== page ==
There are three fairly discrete phases to the show biz career of multi-talented Lorenzo Music (Gerald Music, 1937-2001): variety/entertainment phase; sit-com phase; and voice-over phase, all of which overlap, but just a little. Any one of the pieces would be enough to make him significant in show business history; added together they are pretty remarkable.
A Brooklyn native, Music spent his later childhood through his college years in Duluth, Minnesota. He became heavily involved in theatre and show business while still in high school, participating in school shows, and working as a production assistant holding up cue-cards at a local TV station. He studied English and speech at the University of Minnesota Duluth, which is where he met his comedy partner and future wife Myrna Johnson (b. 1939). A couple of years older than Myrna, upon his own graduation (1959), he began working the coffeehouse and college campus circuit as a folk musician and entertainer. When Myrna graduated, they married and toured the circuits together as “Gerald and His Hen”. “Hen” of course was “Henrietta”, her adopted name. They toured with this act for eight years. At some point Gerald became “Lorenzo”. Apparently their name changes sprang from their joining of an obscure Indonesian cult called “Subud”.
The combination of comedy and folk music was very much like that of another prominent act of the day, The Smothers Brothers, so it shouldn’t be too surprising to learn that they interacted and admired each others work. When the Smothers Brothers got their own TV variety show in 1967, Lorenzo was brought on as a writer and performer, along with other future somebodies like Steve Martin, Rob Reiner, Don Novello (Father Guido Sarducci), Pat Paulsen, Carl Gottlieb, Bob Einstein, and others. This naturally became a springboard for the rest of his career. When The Smothers Brothers Comedy Hour was canceled, Music wrote for the short-lived The Leslie Uggams Show (1969).
Sketch writing led naturally to writing segments for Love, American Style in 1969 and 1970, which then led naturally to becoming a regular writer on The Mary Tyler Moore Show (1971-1972). His rise was rapid. In 1972 he co-created The Bob Newhart Show, which he also wrote for, and co-wrote that show’s theme music (“Home to Emily”) with his wife Henrietta. Seeing that in the credits, “Theme by Lorenzo Music” (or however it’s worded) misled me as a kid — it had me thinking that it was the name of some sort of company. You must admit that “Music” is a rare, though wonderfully convenient surname! At any rate, who doesn’t love the original Bob Newhart Show? As I wrote here, it’s one of my favorite sit-coms. But that’s far from all Music had going on at this period. With his writing partner David Davis (husband of Julie Kavner), he was also one of the creators of Rhoda in 1974 (their official credit was “Developed By”; the credited creators are James L. Brooks and Allan Burns). More than this, Music was an offscreen regular on the show — the hilarious voice of “Carlton, Your Doorman”.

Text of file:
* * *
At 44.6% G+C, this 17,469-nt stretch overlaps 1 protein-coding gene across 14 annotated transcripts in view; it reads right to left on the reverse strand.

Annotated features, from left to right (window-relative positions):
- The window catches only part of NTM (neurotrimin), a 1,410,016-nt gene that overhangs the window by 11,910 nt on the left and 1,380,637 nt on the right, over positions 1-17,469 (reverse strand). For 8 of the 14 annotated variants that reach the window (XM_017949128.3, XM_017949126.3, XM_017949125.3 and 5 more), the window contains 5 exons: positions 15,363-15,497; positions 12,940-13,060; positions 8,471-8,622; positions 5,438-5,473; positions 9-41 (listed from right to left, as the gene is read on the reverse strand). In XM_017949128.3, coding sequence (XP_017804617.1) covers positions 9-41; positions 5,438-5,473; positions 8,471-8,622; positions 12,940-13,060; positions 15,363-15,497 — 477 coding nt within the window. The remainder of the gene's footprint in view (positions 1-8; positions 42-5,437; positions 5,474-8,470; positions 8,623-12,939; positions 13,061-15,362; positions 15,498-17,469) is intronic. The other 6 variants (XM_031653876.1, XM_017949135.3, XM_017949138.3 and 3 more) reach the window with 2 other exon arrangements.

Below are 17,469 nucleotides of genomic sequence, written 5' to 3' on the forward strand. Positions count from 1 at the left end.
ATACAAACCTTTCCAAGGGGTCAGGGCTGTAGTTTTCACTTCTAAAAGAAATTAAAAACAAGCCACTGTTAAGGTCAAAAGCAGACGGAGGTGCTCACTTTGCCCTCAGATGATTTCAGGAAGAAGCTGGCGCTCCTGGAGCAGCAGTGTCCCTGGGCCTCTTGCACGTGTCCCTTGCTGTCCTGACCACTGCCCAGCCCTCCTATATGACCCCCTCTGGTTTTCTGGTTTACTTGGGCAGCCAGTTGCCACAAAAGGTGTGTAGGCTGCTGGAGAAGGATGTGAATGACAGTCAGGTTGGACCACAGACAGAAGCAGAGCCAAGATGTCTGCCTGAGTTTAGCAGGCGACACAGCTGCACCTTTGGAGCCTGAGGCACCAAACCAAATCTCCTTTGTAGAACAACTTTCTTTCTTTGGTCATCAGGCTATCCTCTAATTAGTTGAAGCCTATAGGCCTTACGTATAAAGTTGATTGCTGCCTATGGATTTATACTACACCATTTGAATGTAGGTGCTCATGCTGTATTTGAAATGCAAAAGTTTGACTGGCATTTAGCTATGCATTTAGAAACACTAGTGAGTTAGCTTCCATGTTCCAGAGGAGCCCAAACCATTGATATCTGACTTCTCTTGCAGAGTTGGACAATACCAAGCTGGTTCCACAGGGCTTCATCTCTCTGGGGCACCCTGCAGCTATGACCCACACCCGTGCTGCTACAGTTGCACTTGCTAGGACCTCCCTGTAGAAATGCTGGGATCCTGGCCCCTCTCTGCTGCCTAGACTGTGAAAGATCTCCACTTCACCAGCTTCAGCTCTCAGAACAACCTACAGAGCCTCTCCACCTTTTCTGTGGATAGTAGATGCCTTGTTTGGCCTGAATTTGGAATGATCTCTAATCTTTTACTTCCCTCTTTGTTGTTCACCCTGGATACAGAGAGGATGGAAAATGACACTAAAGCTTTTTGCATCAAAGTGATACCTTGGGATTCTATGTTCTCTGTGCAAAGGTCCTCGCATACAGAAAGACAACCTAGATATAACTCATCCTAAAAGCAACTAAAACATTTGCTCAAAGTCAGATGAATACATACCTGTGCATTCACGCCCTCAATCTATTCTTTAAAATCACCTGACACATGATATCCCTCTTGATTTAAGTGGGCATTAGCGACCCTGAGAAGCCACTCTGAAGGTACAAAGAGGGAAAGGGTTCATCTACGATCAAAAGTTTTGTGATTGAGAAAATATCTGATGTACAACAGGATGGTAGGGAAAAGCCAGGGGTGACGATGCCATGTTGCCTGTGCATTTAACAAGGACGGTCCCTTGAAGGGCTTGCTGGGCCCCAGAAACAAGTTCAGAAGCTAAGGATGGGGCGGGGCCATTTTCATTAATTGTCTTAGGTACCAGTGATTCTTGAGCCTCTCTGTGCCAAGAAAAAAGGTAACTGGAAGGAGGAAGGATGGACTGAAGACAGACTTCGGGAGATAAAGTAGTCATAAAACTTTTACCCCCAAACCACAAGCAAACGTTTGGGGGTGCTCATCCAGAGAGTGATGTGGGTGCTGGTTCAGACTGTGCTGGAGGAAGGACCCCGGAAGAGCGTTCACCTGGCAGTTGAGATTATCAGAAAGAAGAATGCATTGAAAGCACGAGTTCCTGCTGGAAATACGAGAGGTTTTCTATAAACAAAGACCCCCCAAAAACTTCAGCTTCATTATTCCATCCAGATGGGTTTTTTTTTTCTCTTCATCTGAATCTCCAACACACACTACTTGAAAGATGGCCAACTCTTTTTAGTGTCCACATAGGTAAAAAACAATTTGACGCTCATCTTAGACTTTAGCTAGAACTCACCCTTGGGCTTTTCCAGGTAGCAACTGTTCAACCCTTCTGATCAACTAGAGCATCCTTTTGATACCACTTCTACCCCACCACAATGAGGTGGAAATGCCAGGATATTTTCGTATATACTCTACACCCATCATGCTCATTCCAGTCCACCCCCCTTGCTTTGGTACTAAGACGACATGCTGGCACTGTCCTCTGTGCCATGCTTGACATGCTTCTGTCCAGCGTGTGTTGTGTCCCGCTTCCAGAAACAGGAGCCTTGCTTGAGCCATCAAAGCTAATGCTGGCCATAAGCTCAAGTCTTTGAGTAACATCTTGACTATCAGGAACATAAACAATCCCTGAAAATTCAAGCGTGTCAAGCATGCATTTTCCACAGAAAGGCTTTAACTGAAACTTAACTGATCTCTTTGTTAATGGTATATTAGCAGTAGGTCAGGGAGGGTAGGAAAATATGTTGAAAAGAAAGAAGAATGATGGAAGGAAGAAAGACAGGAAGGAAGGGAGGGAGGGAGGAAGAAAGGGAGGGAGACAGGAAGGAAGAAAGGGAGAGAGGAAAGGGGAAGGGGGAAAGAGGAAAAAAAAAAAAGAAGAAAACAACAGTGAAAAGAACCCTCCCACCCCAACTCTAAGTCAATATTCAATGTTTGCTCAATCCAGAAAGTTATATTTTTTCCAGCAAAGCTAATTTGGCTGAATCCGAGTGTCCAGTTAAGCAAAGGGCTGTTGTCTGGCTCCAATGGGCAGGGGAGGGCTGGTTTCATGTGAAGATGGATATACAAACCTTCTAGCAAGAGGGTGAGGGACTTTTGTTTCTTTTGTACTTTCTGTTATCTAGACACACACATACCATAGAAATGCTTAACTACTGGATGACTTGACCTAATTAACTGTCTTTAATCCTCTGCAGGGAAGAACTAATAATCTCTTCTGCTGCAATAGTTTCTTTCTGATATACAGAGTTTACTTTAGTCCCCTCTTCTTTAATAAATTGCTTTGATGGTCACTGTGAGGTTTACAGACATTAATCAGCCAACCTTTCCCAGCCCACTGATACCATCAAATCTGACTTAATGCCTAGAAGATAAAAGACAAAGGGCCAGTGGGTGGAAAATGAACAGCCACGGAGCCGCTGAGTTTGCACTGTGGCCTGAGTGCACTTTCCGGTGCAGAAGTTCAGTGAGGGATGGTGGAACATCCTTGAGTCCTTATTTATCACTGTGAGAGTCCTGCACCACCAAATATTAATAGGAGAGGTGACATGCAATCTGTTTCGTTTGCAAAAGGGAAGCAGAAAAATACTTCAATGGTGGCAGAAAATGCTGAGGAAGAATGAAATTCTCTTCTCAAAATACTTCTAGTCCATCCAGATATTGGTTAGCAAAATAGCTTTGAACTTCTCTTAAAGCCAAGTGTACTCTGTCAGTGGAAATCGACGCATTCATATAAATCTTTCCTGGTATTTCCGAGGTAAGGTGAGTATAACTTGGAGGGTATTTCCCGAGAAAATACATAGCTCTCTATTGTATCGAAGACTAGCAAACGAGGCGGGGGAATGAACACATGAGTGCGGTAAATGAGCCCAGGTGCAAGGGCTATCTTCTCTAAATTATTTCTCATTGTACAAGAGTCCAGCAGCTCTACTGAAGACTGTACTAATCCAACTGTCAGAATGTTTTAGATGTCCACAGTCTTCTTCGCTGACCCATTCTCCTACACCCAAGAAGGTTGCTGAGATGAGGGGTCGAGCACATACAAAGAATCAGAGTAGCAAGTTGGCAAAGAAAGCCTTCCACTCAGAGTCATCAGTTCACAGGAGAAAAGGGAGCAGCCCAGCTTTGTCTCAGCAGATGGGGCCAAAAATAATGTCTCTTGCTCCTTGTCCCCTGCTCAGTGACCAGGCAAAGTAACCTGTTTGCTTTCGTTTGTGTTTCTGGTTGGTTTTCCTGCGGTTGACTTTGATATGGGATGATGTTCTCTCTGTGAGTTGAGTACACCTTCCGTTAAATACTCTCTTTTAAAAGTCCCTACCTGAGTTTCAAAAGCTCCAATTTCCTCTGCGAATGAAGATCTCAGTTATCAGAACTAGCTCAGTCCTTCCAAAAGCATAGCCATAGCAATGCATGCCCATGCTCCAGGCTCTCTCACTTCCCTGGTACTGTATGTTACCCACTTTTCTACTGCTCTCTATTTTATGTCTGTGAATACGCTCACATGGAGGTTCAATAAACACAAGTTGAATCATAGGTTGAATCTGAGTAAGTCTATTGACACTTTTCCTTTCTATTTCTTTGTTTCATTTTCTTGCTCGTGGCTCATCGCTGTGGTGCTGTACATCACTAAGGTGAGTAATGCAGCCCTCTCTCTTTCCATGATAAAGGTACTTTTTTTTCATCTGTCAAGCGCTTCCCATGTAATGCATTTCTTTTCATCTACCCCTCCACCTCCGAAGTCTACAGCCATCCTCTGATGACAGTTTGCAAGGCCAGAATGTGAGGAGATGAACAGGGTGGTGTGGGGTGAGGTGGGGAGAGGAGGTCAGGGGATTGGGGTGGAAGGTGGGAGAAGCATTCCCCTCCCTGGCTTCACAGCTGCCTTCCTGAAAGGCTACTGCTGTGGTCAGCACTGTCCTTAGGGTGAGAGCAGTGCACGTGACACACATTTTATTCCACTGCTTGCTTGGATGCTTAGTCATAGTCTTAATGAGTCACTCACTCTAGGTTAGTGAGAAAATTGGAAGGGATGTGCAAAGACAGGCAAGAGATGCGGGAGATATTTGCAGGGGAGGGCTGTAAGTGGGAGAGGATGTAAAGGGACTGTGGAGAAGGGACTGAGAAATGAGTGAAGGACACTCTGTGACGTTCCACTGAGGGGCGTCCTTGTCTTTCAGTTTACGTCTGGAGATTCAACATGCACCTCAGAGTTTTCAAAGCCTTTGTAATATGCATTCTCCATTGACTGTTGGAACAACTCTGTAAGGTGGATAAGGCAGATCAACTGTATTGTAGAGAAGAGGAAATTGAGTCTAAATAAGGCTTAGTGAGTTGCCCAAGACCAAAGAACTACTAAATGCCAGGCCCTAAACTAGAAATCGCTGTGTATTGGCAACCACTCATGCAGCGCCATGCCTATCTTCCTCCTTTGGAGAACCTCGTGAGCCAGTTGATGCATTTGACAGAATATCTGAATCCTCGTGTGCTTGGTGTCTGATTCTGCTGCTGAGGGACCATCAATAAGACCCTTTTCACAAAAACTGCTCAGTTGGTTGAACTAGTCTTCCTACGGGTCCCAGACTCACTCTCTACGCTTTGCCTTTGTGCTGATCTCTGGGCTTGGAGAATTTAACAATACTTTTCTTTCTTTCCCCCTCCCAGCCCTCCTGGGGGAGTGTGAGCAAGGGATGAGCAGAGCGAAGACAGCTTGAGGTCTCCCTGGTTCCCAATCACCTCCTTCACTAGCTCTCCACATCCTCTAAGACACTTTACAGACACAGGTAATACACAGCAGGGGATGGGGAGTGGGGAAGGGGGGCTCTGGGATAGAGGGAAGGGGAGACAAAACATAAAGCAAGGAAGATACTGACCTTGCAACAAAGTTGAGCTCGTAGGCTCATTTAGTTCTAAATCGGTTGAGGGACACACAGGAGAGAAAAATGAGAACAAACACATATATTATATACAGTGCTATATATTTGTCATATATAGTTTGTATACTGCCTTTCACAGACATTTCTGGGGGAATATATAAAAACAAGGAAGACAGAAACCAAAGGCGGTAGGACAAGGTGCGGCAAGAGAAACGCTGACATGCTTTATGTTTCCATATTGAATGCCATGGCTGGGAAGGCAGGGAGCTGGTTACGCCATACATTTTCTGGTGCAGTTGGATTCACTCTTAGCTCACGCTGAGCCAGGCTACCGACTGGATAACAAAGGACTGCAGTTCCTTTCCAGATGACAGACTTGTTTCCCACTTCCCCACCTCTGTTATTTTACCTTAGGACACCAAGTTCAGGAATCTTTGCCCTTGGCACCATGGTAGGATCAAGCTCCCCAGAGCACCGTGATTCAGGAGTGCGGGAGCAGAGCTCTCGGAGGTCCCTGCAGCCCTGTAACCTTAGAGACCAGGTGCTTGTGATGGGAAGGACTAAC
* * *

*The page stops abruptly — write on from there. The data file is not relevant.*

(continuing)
Music’s peak came in 1975 and 1976. While both of his sit-coms were still running, he and Henrietta were panelists on the game show Tattletales. And then they had their own short-lived variety program The Lorenzo and Henrietta Music Show. Also in 1976, Music had a role in the Peter Bogdanovich movie Nickelodeon. In 1978 both The Bob Newhart Show and Rhoda went off the air, and this began an entirely different phase in Music’s career.
In 1980, Music played a character named “Carlton” in the Chevy Chase comedy Oh, Heavenly Dog. Chase is offscreen for most of that movie, supplying the voice of Benji the titular pooch, as a guy who’s been reincarnated in canine form. Voice-overs, often for animal characters, would come to be the focus of Music’s life now. In 1982, that sleepy, foggy, detached voice we had associated with Carlton the Doorman now became, the voice of Garfield, the animated cat based on Jim Davis’s comic strip, in a series of animated TV specials throughout the decade and then a a Saturday morning kids’ series (1888-1994). He also played Peter Benkman (the Bill Murray character) in the animated kids version of Ghostbusters (1986-87). Murray would return the favor by voicing Garfield in two theatrical films in 2004 and 2006 (after Music had passed away). Music’s other famous voice-over character was Larry, the Crash Test Dummy in a series of witty PSAs for driving safety. He worked steadily doing voice-overs in numerous commercials and animated kids shows through 1998.
By this point Music had been in show business for 40 years, and was a legend within the industry. The wider public may not have known his name, but they certainly knew his voice. He was only 64 when cancer took him in 2001.
For more on variety entertainment (including TV variety), please see No Applause, Just Throw Money: The Book That Made Vaudeville Famous.
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